Riding the Forex Rollercoaster

10/20/2008 11:37 am EST

Focus: FOREX

Betsy Waters

Global Director of dbFX, Deutsche Bank Global Foreign Exchange

The past few weeks have been some of the most challenging I have seen in my 25 years working on Wall Street. Not surprisingly, the bad news and volatility that has been occurring in the credit and financial markets has also spilt into the foreign exchange (forex) markets as well—and we’re seeing significant volatility across currency pairs, particularly where the US dollar is involved.

Here’s proof. Looking at the daily price movement in EUR/USD from 5 PM NY to 5 PM NY time, we have, over a number of years, calculated the average daily price moment of the currency pair in a day. Until this month, the highest price movement differential was 1.55 percent reached in September 2000. On average, the daily movement in price of the EUR/USD tends to average 1 percent a day, but in the last few years, we have had less volatility with narrower daily movements; in 2005, it was as low as 0.87 percent; in 2006, 0.73 percent; in 2007, 0.60 percent, and year to date for 2008, 0.98 percent.  However, looking at the month of September, the average has significantly increased to 1.67 percent (as at end of September ‘08), and up even more to 1.88 percent as of Oct 13, a marked difference from its average, and a reflection of the high volatility in the forex market currently.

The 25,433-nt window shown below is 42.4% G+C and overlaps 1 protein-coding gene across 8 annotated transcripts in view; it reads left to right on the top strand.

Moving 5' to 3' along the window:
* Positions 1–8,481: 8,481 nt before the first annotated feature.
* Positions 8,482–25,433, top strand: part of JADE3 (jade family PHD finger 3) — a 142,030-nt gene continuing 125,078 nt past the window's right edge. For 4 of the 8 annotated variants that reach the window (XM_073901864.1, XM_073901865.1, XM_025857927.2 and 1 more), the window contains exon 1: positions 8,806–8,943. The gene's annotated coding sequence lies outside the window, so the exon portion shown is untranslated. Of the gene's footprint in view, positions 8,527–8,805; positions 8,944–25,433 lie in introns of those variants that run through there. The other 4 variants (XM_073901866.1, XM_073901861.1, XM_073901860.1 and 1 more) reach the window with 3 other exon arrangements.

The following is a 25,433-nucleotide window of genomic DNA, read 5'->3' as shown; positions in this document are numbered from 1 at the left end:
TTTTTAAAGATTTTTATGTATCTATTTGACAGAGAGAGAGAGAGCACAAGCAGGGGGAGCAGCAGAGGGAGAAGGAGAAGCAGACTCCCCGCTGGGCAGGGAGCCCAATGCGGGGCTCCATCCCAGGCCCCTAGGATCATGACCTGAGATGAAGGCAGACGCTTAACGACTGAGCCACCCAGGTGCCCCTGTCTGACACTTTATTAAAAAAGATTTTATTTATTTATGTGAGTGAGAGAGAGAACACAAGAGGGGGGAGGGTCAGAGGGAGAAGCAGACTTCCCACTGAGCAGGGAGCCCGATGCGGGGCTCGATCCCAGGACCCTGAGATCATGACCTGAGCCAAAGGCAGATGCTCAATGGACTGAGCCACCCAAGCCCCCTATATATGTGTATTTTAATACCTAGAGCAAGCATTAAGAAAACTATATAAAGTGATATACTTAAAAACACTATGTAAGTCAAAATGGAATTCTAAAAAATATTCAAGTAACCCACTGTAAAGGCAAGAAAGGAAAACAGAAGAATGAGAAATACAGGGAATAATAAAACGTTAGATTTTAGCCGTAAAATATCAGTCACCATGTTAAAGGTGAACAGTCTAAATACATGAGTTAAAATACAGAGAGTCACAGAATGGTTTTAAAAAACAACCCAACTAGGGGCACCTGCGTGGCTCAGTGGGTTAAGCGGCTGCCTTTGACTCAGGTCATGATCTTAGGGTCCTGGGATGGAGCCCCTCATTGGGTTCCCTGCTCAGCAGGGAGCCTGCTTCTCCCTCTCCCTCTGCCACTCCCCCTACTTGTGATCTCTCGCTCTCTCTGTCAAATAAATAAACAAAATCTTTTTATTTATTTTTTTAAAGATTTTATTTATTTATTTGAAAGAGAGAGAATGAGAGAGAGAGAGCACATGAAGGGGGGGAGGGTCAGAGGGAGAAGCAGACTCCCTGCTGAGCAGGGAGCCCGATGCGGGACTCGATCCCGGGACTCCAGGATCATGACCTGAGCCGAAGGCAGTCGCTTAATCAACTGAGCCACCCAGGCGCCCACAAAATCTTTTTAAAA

But of course, with greater volatility comes better trading opportunities. Not only does volatility create wider spreads, but also more spikes in the market, enabling investors to make a decision on the future direction of a currency pair. But it also means higher risk, which makes it more important than ever to be well prepared before you start trading. For example, when you enter a trade, you should have pre-set expectations for where you think the market will go (profit levels), and where you will get out if you are wrong (stop loss).

The extreme conditions in the credit markets are creating an inverted yield cure (where short-term rates are higher than long-term rates) in the US for the first time since the 1970s, and from a forex perspective, this means you will see massive swings in the day-to-day roll rates on your forex trades. The “daily roll” rate is the interest rate you earn or pay each day when you hold a currency overnight.

In short, volatility brings market movements, which brings the opportunity not only for returns, but for losses as well. So it’s vitally important that you plan your trades carefully and understand the impact the activity in the wider market is having on the forex market. Forewarned is forearmed after all. 

By Betsy Waters, Global Director, dbFX

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